7. I just taught an online ethics course this summer for the first time. One of my main concerns has to do with academic integrity. I decided to make the tests open note and open book, and focus more on application of ideas. So the essay questions were in essence extended case studies. I do this in my face-to-face classes as well, but will emphasize it more in the future. I agree with what one commenter said above--you have to give lots more work to make up for the lack of classroom discussion time. Good luck on your course!

  8. I have taught a TON of philosophy classes, online, for over two years now. The best advice I have, in terms of making discussion board submissions effective, for everyone, are the following requirements. My students have responded incredibly well to these prompts / requirements:

    1. For initial posts, they are required to follow a 'three paragraphs" model, which basically has them:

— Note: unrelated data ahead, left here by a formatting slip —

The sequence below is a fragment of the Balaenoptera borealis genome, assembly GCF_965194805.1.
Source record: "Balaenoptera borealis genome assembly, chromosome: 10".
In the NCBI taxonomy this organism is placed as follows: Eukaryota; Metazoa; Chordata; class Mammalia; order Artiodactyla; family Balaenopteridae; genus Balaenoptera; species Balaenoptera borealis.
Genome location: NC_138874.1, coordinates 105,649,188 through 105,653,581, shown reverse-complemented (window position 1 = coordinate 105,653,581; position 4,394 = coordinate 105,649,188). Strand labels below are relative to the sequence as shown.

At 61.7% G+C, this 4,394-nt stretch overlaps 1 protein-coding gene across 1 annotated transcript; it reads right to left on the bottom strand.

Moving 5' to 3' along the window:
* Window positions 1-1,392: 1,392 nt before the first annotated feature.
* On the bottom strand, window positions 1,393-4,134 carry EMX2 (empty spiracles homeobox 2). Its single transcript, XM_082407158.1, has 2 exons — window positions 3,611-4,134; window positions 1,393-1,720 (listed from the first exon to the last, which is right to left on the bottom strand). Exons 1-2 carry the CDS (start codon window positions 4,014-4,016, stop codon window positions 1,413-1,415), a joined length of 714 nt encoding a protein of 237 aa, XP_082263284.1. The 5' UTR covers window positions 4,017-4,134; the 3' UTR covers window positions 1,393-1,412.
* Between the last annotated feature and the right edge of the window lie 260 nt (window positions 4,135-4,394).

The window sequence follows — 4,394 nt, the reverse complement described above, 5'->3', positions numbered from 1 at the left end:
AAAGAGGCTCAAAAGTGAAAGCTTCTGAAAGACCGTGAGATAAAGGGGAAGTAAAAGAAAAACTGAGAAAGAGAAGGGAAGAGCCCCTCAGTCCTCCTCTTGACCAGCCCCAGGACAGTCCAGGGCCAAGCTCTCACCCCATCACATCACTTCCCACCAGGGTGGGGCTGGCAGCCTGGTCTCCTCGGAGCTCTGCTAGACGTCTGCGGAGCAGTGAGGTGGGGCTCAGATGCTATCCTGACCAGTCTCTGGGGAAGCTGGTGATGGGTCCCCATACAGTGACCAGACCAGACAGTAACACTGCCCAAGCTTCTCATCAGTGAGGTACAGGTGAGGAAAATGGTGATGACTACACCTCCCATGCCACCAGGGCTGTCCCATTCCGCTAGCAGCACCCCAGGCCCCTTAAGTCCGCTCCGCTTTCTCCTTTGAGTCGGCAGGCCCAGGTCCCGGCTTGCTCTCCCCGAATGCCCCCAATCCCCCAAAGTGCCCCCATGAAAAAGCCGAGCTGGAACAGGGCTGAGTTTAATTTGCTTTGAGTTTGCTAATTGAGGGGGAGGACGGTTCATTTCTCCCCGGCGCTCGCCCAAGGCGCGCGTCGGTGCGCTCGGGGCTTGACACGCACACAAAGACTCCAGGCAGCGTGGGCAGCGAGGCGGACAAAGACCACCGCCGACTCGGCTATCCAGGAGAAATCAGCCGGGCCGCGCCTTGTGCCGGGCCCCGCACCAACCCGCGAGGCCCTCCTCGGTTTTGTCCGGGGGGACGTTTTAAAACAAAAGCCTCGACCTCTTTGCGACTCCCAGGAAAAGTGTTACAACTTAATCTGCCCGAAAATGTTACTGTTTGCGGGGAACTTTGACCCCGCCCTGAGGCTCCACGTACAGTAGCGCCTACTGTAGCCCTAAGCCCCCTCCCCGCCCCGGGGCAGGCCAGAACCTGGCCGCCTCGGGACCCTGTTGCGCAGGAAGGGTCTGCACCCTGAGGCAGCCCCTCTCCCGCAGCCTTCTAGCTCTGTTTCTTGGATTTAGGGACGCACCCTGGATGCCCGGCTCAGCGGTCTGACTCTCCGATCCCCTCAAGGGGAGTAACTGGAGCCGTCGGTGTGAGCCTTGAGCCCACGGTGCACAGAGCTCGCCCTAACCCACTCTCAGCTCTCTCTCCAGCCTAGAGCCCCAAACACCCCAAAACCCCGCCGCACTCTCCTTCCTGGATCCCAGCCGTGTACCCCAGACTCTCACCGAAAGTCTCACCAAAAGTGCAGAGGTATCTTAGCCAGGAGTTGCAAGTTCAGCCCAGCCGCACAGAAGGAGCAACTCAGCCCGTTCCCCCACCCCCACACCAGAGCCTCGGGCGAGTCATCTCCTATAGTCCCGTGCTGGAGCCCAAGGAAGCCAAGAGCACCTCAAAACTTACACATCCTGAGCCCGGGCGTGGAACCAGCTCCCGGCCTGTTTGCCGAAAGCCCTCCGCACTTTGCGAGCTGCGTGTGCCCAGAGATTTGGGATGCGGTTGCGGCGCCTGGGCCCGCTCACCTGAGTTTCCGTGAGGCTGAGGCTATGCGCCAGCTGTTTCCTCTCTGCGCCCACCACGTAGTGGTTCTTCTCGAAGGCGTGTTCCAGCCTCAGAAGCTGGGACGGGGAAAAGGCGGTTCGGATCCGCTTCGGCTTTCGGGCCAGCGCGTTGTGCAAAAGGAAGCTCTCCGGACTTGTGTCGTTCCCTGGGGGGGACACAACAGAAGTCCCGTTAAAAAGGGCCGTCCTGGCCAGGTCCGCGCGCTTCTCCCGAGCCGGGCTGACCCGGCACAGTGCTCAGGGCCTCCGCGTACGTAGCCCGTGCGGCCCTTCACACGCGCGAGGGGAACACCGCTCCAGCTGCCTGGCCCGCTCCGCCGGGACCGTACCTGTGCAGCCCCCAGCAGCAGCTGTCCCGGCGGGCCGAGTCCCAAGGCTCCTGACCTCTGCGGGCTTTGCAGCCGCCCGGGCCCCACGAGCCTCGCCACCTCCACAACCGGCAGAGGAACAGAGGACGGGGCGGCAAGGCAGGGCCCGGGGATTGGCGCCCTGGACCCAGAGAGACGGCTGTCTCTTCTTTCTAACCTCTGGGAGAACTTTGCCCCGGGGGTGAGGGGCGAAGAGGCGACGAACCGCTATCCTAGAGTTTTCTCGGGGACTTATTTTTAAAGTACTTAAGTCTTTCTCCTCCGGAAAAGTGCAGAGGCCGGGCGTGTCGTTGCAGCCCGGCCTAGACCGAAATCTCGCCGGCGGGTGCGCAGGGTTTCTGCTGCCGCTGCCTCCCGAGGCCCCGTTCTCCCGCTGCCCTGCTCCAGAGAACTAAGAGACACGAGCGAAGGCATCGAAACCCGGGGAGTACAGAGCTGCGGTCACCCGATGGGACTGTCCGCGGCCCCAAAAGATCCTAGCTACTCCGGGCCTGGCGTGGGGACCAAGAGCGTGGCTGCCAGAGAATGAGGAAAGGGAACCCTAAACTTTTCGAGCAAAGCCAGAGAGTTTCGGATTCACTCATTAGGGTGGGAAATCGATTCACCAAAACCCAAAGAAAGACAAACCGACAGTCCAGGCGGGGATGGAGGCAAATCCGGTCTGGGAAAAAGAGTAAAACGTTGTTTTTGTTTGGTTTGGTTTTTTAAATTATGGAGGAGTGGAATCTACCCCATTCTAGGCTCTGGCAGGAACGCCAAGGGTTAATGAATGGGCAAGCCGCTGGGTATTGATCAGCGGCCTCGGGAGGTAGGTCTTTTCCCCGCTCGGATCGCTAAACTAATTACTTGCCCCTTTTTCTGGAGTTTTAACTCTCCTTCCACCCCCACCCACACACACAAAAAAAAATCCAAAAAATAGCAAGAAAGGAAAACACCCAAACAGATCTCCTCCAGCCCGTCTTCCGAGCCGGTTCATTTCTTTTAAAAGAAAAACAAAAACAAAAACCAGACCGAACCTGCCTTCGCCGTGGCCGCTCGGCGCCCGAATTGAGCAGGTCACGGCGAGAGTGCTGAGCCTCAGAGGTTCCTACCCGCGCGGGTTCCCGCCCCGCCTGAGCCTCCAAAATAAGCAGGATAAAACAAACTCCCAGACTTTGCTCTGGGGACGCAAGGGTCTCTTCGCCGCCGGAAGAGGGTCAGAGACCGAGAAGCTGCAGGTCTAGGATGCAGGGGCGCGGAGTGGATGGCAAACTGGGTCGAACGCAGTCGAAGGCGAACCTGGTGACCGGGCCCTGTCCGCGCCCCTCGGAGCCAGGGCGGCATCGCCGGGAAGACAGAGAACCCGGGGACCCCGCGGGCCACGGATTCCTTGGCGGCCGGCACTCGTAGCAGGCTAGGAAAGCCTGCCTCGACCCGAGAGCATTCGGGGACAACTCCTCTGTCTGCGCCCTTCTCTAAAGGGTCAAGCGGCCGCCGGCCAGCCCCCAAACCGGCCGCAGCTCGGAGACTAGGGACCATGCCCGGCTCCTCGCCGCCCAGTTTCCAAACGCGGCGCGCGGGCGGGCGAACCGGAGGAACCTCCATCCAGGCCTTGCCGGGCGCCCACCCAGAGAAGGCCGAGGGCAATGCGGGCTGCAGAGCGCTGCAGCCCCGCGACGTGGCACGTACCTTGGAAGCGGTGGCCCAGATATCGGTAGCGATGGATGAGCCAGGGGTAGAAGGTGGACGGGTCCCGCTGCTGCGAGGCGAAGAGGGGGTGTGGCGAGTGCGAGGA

First, set the stage by clarifying / defining concepts; second, outline the basic argument (explain what this means, of course), then in the final paragraph, discuss whether or not they think this is a good idea, why or why not, and discuss how this does, or could be, applied in their own life.

    Granted, it's an ethics course...yet the "three paragraphs model" can be modified to suit any subject.

    The point: give them a framework, give them an example or two, and then REQUIRE it.

    Not only will they get used to it, they will begin recognizing that same basic framework in a lot of their readings...especially when you point this out to them. :)

    2. I require they pose at least one Socratic prompt per each for-credit response post. This has had a truly amazing effect on the discussions, students report really liking this feature, they say that it elevates their understanding of classmates' posts, and that it is more fun and educational opening those response posts up. Plus, it progresses their open-ended question-asking skills quickly.

    I provide the following link:

    Good luck!